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I Want To, I Intend To, I Will

Creative types, whether artists, writers, or performers, are a notoriously flaky lot, prone to sudden and very intense enthusiasms and forever falling down when it comes to delivering a finished product. This is particularly true of young artists, in whom the repeated pain of hard experience has not yet instilled its tendency towards discipline -- but it's a demon we've all got to wrestle with.

Young artists, in their excitement about a new project or idea, can't quite make the distinction between "I want to," "I intend to," and "I will" -- and the relation to reality that each of those has. They'll say, "I will do [shiny thing]!" when what's actually the case is "I want to do [shiny thing] and currently intend to do [shiny thing]." However, somewhere between "I want" and "completion," the young artist falls deeply in love with [NEW shiny thing!] and their plans get knocked all askew. They still love [shiny thing] and in some fantasyland of their brain where the rules governing reality can be bent at will, they still intend to do [shiny thing], but that has taken second place to the overriding passion they feel for [NEW shiny thing]. The problem is, there will always be another [NEW shiny thing] ready to jump in and knock the current one off its throne.

That fantasyland is very important, mind you. It's one of the essential things that makes a creative type able to create. So don't think I'm dissing it. But it is a fantasyland, and one of the thing every artist needs to learn is how to live in reality and go visit fantasyland -- while still being able to come back.

Over the years, and with no small amount of difficulty, I've learned to do this. I've become very good at only taking on projects that I know I'll be able to follow through on in reality, whether it's writing X amount of words every day, doing Y number of badges at a con, or whatever. However, I also learned to keep in mind when working with other creative types, that many of them are still fighting with that particular demon, and that you have to learn with each individual, just how much stock to put into their use of "I want to," "I intend to," and "I will," respectively.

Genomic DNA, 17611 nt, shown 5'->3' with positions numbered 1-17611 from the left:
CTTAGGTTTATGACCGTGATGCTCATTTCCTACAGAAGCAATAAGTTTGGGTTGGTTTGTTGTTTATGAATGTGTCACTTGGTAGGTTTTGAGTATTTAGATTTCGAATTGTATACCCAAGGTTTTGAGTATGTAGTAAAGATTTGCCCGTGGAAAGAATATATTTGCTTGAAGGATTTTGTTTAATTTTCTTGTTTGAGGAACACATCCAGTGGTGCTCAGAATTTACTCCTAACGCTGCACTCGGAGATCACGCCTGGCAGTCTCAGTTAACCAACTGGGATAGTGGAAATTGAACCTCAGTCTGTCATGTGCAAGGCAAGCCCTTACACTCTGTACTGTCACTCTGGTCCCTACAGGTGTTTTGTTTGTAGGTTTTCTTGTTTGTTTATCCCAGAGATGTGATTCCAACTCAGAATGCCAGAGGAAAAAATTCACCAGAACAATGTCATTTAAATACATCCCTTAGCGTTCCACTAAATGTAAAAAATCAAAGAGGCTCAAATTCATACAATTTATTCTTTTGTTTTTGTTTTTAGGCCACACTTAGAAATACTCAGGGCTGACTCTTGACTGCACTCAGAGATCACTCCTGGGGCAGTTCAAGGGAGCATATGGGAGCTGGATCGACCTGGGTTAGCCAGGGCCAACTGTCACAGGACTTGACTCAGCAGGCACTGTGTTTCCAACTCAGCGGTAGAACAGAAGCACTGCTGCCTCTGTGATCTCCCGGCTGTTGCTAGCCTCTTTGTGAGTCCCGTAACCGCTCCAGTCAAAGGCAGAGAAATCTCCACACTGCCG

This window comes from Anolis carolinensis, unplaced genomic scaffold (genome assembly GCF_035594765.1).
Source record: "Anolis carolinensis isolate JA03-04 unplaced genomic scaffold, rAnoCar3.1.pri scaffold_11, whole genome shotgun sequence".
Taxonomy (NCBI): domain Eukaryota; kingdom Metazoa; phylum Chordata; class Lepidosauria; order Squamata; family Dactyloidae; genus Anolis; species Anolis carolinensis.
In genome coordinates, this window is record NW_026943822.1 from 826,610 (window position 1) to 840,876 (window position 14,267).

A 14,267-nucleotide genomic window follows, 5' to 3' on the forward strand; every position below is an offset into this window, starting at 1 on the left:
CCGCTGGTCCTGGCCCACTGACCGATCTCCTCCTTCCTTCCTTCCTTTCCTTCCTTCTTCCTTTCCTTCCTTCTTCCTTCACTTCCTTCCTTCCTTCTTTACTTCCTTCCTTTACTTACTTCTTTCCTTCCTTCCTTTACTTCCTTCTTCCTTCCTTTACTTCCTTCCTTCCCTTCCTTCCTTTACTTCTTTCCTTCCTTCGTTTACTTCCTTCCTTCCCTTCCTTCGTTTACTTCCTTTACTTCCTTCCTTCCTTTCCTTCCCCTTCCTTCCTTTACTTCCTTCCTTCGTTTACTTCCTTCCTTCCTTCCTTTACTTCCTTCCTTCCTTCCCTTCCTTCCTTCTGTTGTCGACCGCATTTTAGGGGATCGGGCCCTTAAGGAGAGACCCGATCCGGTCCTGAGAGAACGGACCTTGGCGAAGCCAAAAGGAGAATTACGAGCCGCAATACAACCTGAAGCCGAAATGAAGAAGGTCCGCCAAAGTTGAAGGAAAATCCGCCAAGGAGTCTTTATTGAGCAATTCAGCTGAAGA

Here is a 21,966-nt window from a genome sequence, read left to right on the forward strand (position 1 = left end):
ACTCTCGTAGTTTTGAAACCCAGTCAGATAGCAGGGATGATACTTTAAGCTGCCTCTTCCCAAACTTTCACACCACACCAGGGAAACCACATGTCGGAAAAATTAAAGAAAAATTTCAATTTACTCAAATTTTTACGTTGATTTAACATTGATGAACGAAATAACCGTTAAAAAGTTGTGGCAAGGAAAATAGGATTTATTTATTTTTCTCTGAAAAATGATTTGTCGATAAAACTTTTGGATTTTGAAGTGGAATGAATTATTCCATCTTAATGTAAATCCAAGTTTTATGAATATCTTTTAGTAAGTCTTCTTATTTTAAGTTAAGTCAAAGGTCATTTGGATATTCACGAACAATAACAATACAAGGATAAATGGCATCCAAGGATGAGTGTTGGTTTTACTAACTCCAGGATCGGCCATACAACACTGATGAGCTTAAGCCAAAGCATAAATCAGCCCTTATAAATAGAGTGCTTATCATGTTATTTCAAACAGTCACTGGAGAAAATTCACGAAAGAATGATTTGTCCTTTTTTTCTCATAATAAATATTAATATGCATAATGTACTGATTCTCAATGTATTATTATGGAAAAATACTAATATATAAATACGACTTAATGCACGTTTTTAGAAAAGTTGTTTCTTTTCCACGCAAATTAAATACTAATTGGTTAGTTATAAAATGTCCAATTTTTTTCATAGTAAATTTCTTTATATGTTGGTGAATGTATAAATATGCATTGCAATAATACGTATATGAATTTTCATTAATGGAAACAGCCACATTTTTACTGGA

Some are solid as a rock -- Vince Suzukawa springs to mind here as somebody who absolutely delivers if he's agreed to something. Some are a little more wobbly but will keep their focus with repeated gentle prodding. Others (and no, I'm not going to name names) are completely out in space and you can't believe a thing they tell you -- not because they're trying to deceive you, but because they don't have the self-discipline to turn "I want" into "I will."

Every artist I've ever met had every intention of following a project through to its completion; at least one took $250 up front, never delivered, promised they would refund the money, and then never did that, either. The person wasn't a scammer -- they had done beautiful work for people before -- they just couldn't keep their focus. I eventually stopped chasing after the money because it would take litigation to get it back, and that would have cost me more in the long run. But it did make me more wary of working with other artists later -- as well as making me a lot more cautious about maintaining the integrity of my own reputation.